Epidemiology and outcomes of invasive aspergillosis among pediatric immunocompromised patients: a 12-year single-center experience
Med Mycol. 2022 Feb 9:myac014. doi: 10.1093/mmy/myac014. Online ahead of print.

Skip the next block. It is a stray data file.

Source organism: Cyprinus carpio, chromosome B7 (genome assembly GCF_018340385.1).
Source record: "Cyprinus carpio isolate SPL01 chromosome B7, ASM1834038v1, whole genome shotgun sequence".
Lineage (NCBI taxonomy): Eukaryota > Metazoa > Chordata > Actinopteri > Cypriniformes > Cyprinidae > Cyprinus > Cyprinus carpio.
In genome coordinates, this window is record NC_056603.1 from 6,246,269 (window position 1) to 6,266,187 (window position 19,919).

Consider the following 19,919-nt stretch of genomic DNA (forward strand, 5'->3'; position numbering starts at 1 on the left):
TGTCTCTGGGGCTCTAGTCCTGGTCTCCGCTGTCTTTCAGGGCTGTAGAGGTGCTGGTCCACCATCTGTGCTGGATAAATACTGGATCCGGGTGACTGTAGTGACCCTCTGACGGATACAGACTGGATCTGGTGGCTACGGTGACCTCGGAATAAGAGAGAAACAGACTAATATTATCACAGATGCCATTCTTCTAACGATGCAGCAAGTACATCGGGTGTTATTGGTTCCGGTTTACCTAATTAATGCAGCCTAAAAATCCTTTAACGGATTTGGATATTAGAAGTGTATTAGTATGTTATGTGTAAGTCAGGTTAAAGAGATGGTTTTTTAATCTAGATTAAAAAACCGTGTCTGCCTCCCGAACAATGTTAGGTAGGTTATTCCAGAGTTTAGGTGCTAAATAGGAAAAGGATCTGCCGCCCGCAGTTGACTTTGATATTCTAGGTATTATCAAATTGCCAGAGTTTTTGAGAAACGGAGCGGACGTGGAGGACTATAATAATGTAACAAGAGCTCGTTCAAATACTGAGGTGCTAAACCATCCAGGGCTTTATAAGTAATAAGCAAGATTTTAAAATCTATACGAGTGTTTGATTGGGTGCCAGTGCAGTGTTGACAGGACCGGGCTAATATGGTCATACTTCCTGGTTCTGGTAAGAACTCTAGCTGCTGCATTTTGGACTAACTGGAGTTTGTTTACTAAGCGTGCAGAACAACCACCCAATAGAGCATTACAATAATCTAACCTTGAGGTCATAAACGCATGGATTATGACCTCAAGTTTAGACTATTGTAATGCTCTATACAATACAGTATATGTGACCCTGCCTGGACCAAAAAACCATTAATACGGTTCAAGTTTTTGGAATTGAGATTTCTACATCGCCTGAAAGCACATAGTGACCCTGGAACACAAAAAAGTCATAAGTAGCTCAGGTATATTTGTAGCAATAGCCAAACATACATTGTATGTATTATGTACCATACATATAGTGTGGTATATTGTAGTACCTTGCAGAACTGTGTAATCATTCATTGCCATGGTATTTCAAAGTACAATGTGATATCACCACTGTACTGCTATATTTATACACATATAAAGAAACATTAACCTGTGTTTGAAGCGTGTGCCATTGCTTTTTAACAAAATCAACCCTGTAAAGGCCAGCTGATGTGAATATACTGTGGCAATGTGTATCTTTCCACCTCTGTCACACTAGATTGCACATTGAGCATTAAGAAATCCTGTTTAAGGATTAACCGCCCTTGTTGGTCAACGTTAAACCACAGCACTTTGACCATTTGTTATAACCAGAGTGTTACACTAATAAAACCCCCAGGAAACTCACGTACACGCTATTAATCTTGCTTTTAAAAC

Invasive aspergillosis (IA) remains a common cause of mortality in pediatric immunocompromised populations. Much of our knowledge of IA stems from adult literature. We conducted a retrospective evaluation of cases of proven or probable IA, defined according to the 2019 EORTC/MSG criteria, in patients with underlying immunocompromising conditions at Boston Children’s Hospital from January 1, 2007 to January 1, 2019. We estimated survival curves over 12 weeks using the Kaplan-Meier method for all-cause mortality, and we used univariate Cox proportional hazards modeling to evaluate for mortality risk factors. We identified 59 cases, 29% with proven and 71% with probable IA. Pulmonary IA was the most common presentation (78%). The median age at diagnosis was 11 years (range, 0.5-28). Hematopoietic cell transplantation (HCT) was the most frequent predisposing underlying condition (41%). Among affected patients, 44.8% were neutropenic and 59.3% were lymphopenic at diagnosis. The 12-week all-cause mortality rate was 25.4%; HCT recipients comprised the majority of deaths (9/15) with a hazard ratio of 2.47 [95% CI, 0.87-6.95]. No patients with congenital immunodeficiencies (n = 8) died within 12 weeks of IA diagnosis. Other risk factors that were significantly associated with mortality included mechanical ventilation at diagnosis, intensive care unit stay, and lymphopenia; treatment with an Aspergillus-active azole was associated with decreased mortality. In conclusion, our study found that in pediatric immunocompromised hosts, IA is associated with a high 12-week all-cause mortality rate, with a particular impact on the HCT population.